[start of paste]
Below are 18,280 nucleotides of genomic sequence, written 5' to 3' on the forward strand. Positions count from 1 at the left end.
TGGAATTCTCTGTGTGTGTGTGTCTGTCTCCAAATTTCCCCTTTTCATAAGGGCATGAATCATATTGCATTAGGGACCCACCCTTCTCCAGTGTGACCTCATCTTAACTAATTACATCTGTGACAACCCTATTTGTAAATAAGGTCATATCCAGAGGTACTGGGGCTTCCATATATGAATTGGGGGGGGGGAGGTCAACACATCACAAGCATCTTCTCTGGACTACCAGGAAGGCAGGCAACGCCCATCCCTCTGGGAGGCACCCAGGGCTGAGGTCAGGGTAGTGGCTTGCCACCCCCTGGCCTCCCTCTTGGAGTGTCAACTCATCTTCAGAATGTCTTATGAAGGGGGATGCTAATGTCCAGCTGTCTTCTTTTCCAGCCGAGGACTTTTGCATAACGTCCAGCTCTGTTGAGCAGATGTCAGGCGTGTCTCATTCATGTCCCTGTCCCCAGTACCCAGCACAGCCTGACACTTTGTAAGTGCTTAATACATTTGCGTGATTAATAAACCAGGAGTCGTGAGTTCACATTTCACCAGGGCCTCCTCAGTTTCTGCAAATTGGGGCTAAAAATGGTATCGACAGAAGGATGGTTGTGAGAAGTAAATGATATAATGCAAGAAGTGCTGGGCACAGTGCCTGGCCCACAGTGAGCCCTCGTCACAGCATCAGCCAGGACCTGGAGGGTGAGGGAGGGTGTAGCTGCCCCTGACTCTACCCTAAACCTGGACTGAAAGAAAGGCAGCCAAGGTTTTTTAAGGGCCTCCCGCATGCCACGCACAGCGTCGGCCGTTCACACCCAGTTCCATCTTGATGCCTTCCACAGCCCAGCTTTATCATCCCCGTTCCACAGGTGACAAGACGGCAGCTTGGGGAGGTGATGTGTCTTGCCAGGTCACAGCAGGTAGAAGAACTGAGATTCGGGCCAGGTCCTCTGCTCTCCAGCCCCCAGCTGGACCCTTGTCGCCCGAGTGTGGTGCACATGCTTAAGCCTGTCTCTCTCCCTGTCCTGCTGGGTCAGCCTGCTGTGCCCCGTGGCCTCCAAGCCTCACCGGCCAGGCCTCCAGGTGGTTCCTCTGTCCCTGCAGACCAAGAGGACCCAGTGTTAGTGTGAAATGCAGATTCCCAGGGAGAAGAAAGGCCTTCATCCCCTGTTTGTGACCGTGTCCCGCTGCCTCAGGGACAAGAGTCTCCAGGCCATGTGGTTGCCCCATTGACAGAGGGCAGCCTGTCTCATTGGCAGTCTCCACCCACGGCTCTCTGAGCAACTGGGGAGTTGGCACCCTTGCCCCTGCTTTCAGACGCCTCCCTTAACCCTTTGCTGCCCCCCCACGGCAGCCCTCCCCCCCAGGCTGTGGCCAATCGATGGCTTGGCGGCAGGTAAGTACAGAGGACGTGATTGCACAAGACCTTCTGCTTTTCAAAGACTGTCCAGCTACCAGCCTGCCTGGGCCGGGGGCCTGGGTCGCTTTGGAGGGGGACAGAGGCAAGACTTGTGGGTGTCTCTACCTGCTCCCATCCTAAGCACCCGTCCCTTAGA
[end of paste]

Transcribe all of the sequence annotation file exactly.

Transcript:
Below are 18,280 nucleotides of genomic sequence, written 5' to 3' on the forward strand. Positions count from 1 at the left end.
TGGAATTCTCTGTGTGTGTGTGTCTGTCTCCAAATTTCCCCTTTTCATAAGGGCATGAATCATATTGCATTAGGGACCCACCCTTCTCCAGTGTGACCTCATCTTAACTAATTACATCTGTGACAACCCTATTTGTAAATAAGGTCATATCCAGAGGTACTGGGGCTTCCATATATGAATTGGGGGGGGGGAGGTCAACACATCACAAGCATCTTCTCTGGACTACCAGGAAGGCAGGCAACGCCCATCCCTCTGGGAGGCACCCAGGGCTGAGGTCAGGGTAGTGGCTTGCCACCCCCTGGCCTCCCTCTTGGAGTGTCAACTCATCTTCAGAATGTCTTATGAAGGGGGATGCTAATGTCCAGCTGTCTTCTTTTCCAGCCGAGGACTTTTGCATAACGTCCAGCTCTGTTGAGCAGATGTCAGGCGTGTCTCATTCATGTCCCTGTCCCCAGTACCCAGCACAGCCTGACACTTTGTAAGTGCTTAATACATTTGCGTGATTAATAAACCAGGAGTCGTGAGTTCACATTTCACCAGGGCCTCCTCAGTTTCTGCAAATTGGGGCTAAAAATGGTATCGACAGAAGGATGGTTGTGAGAAGTAAATGATATAATGCAAGAAGTGCTGGGCACAGTGCCTGGCCCACAGTGAGCCCTCGTCACAGCATCAGCCAGGACCTGGAGGGTGAGGGAGGGTGTAGCTGCCCCTGACTCTACCCTAAACCTGGACTGAAAGAAAGGCAGCCAAGGTTTTTTAAGGGCCTCCCGCATGCCACGCACAGCGTCGGCCGTTCACACCCAGTTCCATCTTGATGCCTTCCACAGCCCAGCTTTATCATCCCCGTTCCACAGGTGACAAGACGGCAGCTTGGGGAGGTGATGTGTCTTGCCAGGTCACAGCAGGTAGAAGAACTGAGATTCGGGCCAGGTCCTCTGCTCTCCAGCCCCCAGCTGGACCCTTGTCGCCCGAGTGTGGTGCACATGCTTAAGCCTGTCTCTCTCCCTGTCCTGCTGGGTCAGCCTGCTGTGCCCCGTGGCCTCCAAGCCTCACCGGCCAGGCCTCCAGGTGGTTCCTCTGTCCCTGCAGACCAAGAGGACCCAGTGTTAGTGTGAAATGCAGATTCCCAGGGAGAAGAAAGGCCTTCATCCCCTGTTTGTGACCGTGTCCCGCTGCCTCAGGGACAAGAGTCTCCAGGCCATGTGGTTGCCCCATTGACAGAGGGCAGCCTGTCTCATTGGCAGTCTCCACCCACGGCTCTCTGAGCAACTGGGGAGTTGGCACCCTTGCCCCTGCTTTCAGACGCCTCCCTTAACCCTTTGCTGCCCCCCCACGGCAGCCCTCCCCCCCAGGCTGTGGCCAATCGATGGCTTGGCGGCAGGTAAGTACAGAGGACGTGATTGCACAAGACCTTCTGCTTTTCAAAGACTGTCCAGCTACCAGCCTGCCTGGGCCGGGGGCCTGGGTCGCTTTGGAGGGGGACAGAGGCAAGACTTGTGGGTGTCTCTACCTGCTCCCATCCTAAGCACCCGTCCCTTAGA